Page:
Also, on this date, the Calgary Flames traded veteran forward Gary Roberts and goaltender Trevor Kidd to the Carolina Hurricanes for center Andrew Cassels and netminder Jean-Sebastian Giguere. Cassels scored 29 goals and 81 points in his two seasons with the Flames. Giguere appeared in 22 games in Calgary before being traded to the Mighty Ducks of Anaheim, in 2000, where he won a Stanley Cup in 2007.
Roberts spent three seasons with the Hurricanes, scoring 57 goals and 144 points. Kidd won 28 games over his two seasons in Carolina before he was traded to the Florida Panthers in 1999.
Finally, the St. Louis reacquired defenseman Steve Duchesne from the Ottawa Senators in exchange for blueliner Igor Kravchuk. This move came just over two years after the Blues sent Duchesne to Ottawa in August of 1995. His second stint in St. Louis only lasted one season as he signed as a free agent with the Kings in 1998. Kravchuk went on to play 239 games with the Senators before he was claimed off of waivers by the Flames during the 2000-01 season.
Odds & Ends
The Red Wings signed free-agent winger Reggie Leach on Aug. 25, 1982. Leach had spent the previous eight seasons with the Flyers. He won the 1976 Conn Smythe Trophy, for being the most valuable player of the postseason, despite the Flyers losing the Stanley Cup to the Canadiens in four straight games. Leach scored 15 goals and 32 points during the 1982-83 season, the 13th and final of his career.
The Devils signed goaltender Chris Terreri, on Aug. 25, 1998, bringing him back for a second tenure with the team. He was originally drafted by the Devils in the fifth round (85th overall) in the 1983 NHL Entry Draft. He remained with the team until he was traded to the San Jose Sharks in 1995.
Terreri served as Martin Brodeur’s backup until he was traded to the New York Islanders for John Vanbiesbrouck during the 2000-01 season. He played in 302 total games for the Devils and when he retired in 2001, he was named an assistant coach for the Albany River Rats, New Jersey’s American Hockey League (AHL) affiliate.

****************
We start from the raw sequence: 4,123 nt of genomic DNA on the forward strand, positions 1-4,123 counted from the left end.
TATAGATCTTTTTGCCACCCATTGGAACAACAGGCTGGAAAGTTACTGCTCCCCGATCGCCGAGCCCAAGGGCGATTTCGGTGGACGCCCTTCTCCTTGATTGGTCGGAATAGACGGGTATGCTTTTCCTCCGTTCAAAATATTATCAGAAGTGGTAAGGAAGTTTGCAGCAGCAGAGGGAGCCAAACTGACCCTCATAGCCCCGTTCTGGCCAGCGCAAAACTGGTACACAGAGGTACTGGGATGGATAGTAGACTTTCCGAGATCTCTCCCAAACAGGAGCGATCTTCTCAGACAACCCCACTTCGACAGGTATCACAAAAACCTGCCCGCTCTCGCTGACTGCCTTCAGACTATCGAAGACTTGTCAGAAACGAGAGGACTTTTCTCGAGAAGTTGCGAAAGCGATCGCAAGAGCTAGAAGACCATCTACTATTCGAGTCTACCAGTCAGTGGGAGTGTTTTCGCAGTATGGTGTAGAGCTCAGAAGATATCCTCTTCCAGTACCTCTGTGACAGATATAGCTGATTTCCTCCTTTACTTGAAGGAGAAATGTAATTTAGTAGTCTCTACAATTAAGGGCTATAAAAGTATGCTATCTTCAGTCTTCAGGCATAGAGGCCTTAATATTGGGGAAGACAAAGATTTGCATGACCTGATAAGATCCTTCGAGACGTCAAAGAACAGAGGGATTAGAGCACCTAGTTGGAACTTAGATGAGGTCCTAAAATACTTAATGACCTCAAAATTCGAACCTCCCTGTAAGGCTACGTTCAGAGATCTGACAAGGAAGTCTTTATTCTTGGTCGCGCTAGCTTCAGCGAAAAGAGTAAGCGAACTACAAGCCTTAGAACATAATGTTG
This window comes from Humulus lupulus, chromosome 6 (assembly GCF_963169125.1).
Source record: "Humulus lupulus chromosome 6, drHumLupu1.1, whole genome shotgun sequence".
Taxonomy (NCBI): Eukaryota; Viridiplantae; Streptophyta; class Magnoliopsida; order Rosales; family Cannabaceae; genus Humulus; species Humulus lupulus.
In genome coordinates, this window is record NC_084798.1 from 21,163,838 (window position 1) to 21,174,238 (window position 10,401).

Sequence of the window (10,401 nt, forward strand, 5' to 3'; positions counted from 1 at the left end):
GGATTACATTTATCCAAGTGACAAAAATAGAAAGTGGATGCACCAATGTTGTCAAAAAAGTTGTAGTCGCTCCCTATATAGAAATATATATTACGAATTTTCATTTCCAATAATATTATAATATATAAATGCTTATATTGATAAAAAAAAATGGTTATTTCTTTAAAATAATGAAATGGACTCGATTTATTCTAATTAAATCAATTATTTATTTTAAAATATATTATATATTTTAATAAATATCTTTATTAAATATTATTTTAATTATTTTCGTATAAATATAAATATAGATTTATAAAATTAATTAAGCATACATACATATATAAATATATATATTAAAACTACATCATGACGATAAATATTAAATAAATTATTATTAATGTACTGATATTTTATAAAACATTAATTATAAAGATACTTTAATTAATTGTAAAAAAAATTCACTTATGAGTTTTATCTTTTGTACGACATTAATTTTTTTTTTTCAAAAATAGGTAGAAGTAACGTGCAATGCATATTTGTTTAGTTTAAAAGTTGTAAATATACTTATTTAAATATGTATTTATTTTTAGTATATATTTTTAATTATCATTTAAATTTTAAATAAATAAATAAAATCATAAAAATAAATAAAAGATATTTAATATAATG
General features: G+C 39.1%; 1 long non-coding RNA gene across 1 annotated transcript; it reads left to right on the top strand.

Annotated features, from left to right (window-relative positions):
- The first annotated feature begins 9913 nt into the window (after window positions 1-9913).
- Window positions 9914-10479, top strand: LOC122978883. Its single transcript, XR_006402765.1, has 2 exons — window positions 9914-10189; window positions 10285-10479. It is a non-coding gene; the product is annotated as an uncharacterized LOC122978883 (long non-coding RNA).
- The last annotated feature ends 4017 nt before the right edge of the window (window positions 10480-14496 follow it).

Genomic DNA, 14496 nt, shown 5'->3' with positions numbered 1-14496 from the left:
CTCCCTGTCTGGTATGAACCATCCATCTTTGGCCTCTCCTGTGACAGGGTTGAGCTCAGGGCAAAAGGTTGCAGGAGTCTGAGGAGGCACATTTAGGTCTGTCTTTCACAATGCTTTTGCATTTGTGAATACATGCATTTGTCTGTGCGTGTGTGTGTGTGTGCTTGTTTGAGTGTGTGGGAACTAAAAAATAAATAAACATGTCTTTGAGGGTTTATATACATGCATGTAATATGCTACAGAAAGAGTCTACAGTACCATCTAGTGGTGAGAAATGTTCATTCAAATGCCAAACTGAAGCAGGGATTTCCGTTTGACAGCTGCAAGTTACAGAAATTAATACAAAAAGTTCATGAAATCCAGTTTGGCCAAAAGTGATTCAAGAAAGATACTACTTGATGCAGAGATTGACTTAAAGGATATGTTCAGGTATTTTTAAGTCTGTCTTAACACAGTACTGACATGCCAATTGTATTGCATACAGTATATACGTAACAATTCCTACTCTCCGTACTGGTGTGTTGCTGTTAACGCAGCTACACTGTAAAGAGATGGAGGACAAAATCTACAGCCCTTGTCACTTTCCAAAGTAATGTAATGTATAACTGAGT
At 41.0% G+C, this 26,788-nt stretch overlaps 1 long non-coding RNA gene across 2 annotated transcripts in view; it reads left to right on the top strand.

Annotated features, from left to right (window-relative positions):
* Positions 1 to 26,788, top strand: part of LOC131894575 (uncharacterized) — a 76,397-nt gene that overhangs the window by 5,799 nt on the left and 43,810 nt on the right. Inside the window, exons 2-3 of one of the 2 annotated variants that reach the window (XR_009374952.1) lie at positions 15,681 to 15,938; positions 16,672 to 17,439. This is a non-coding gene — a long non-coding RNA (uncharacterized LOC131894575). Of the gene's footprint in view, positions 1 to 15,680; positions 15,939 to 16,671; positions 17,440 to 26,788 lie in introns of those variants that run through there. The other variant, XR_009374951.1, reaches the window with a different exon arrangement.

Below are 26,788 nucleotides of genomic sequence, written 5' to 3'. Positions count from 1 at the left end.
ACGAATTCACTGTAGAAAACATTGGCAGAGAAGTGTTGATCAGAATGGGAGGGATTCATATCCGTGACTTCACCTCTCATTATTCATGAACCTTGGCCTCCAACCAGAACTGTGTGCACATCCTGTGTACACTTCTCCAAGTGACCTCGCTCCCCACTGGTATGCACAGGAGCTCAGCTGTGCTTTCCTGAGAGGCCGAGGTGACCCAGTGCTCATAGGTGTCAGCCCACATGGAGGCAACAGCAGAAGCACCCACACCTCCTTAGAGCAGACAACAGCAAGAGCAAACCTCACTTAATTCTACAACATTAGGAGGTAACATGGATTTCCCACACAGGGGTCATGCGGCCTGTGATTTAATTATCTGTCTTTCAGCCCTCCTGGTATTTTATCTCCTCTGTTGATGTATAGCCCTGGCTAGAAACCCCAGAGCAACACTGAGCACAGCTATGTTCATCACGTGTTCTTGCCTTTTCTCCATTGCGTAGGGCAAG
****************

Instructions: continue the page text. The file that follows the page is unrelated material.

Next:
Speaking of goaltenders, the Penguins traded netminder Johan Hedberg, on Aug. 25, 2003, to the Vancouver Canucks for a second-round draft pick in the 2004 NHL Entry Draft. Hedberg, known as “The Moose,” played in 21 games in his lone season with the Canucks. He signed with the Stars after the 2004-05 owners’ lockout concluded. The Penguins used the draft pick to select defenseman Alex Goligoski, who just concluded his 13th NHL season with the Arizona Coyotes.
On Aug. 25, 2016, the Panthers traded Lawson Crouse and the contract of Dave Bolland to the Coyotes for a pair of draft picks.
Crouse was drafted 11th overall by the Panthers at the 2015 NHL Entry Draft. He made his NHL debut during the 2016-17 and has scored 32 goals and 63 points in 230 games, so far.
Happy Birthday to You
A total of 20 NHL players and one long-time coach were born on Aug. 25. The first was Harry Mummery in 1889. He played in 106 games for the Toronto Arenas, Quebec Bulldogs, Canadiens and Hamilton Tigers between 1917 and 1923. Although he was a defenseman by trade, he also made four appearances as a goaltender. The most recent was Tiro Pakarinen, born on Aug. 25, 1991, who played 134 games for the Edmonton Oilers between 2015 and 2018.
Defenseman Nick Schultz (38) played in the most games of this group. He dressed in 1,069 contests for the Minnesota Wild, Oilers, Columbus Blue Jackets and Flyers. Pete Stemkowski (77) is the highest-scoring player with 206 goals, 349 assists and 555 points.
Although he never played a game in the NHL, Jacques Demers was born in Montreal, on Aug. 25, 1944. He coached 1,007 games in the NHL after spending 311 games behind the bench for three different teams in the World Hockey Association.
He went 409-468-130 in the NHL with the Nordiques, Blues, Red Wings, Canadiens and Tampa Bay Lightning. He won back-to-back Jack Adams Awards, for being named the best coach in the league, with the Red Wings in 1987 and 1988, becoming the first coach to ever do so. The pinnacle of his career was winning the Stanley Cup with the Canadiens in 1993.
Other notable players born on this date include Dean Talafous (67), Bob Lorimer (67), Bill Derlago (62), Dave Tippett (59) and Andy McDonald (43).